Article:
Workers' Compensation Medical Care and Resolving Problems

Workers' Compensation Medical Care and Resolving Problems

Workers’ Compensation Medical Care and Resolving ProblemsIf you have been injured on the job and have decided to apply for workers’ compensation benefits, you should have no problems receiving the compensation you deserve… right? The problem is that so many people each year are evaluated on their injuries and do not agree with the reports. Different doctors will have different opinions when it comes to things like treatment options, what to do while you recover, and more. But let’s back up a bit and discuss how you can receive a medical evaluation when you have been injured.

  • What if I have an attorney? Your attorney and the chosen claims administrator may come to an agreement about a doctor called an Agreed Medical Evaluator (AME), who is not required to be certified by the Division of Workers’ Compensation (DWC).
  • What if I do not have an attorney? You will receive a letter stating that you disagree with the medical report. From there, the claims administrator must send you a form and instructions on how to select a Qualified Medical Evaluator (QME). You will have 10 days to fill out the form and send it to the DWC.

Doctor Competence and How It Plays a Role
Some doctors who handle workers’ compensation claims are considered to be “fringe” doctors. This means that they may not keep up with the latest medical literature, pursue further education, or be knowledgeable in the latest medical technology. Doctors that work for workers’ compensation know that insurance companies do not like spending money for diagnostics. A doctor might not tell you that he or she recommends those diagnostic tests even if they are necessary. Because of this, you may find that many doctors approved by insurance companies will be more likely to treat injuries with pain medication due to the fact that pills are much less expensive than MRIs.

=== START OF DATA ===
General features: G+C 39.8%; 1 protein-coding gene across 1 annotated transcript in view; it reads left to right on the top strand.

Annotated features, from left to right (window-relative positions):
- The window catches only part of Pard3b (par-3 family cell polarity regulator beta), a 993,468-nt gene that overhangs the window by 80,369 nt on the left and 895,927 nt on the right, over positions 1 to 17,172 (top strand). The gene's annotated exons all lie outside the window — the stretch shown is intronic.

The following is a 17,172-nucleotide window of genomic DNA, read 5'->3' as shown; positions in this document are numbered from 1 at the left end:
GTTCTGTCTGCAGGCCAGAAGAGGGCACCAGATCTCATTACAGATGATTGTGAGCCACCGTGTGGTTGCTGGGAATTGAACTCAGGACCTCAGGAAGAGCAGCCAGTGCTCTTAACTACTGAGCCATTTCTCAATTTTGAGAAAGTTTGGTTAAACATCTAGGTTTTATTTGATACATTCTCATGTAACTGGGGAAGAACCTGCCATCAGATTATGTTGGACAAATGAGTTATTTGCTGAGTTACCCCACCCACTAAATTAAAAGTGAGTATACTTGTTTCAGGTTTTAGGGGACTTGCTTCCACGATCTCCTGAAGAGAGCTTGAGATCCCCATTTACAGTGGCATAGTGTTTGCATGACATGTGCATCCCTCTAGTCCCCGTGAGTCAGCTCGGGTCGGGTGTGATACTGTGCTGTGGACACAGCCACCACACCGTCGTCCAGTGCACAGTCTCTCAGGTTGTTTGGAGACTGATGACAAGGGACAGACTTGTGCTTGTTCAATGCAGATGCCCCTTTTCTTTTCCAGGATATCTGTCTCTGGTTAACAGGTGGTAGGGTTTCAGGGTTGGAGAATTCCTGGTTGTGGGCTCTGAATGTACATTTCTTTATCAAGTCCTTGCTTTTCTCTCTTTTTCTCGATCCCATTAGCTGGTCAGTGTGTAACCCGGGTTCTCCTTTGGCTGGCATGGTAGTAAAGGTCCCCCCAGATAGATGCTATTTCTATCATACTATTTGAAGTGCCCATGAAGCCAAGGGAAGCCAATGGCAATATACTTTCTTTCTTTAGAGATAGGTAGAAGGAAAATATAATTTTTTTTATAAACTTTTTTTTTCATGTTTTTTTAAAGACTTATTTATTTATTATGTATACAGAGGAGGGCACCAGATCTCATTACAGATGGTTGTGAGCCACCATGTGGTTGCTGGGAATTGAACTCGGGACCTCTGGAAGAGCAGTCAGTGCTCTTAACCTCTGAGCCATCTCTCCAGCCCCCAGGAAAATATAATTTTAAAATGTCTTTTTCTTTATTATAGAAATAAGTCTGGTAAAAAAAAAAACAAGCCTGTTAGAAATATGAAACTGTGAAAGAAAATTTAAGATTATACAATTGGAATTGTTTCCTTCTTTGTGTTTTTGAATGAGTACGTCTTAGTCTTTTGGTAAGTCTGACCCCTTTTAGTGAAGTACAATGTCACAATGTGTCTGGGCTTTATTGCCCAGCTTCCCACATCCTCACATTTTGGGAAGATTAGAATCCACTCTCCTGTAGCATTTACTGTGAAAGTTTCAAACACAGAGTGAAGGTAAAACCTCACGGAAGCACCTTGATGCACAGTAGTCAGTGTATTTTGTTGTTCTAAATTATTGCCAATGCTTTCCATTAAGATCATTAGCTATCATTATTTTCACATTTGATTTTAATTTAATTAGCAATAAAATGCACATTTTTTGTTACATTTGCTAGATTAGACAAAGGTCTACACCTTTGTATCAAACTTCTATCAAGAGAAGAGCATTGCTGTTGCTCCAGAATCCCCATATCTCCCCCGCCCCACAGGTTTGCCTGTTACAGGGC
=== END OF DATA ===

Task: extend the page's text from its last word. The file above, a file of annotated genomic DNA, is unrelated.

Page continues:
What Happens if I Don’t Agree With a Treating Doctor?
First of all, you can send a letter to the claims administrator stating that you disagree with the medical report. If the letter is not sent before the deadline (approximately 30 days after you received the report with no attorney and 20 days with an attorney), you may risk losing the right to challenge the treating doctor’s opinion on your claim. Second of all, you could choose to receive a medical opinion or evaluation from another doctor.

Here Are Some Things You Should Know:
You employer is legally required to post information about your workers’ compensation rights. This includes the right to decide who they want your personal physician to be in case of a job injury. You should also be aware of whether or not your employer is involved in the Medical Provider Network (MPN). If they are, the employer or insurer is required to give you written information about your rights, procedures, and services while you are being treated. Lastly, you have a right to request and receive copies of medical reports that will affect your benefits. You also have a right to have another person present during the medical examination or to be able to tape the examination if you alert the doctor first.

If you are planning on filing for workers’ compensation benefits, you will want to know your rights. It helps to have an experienced attorney on your side throughout the tedious and complex process. Call WTW in California today so you can speak to an attorney that you can trust. Schedule a consultation today!

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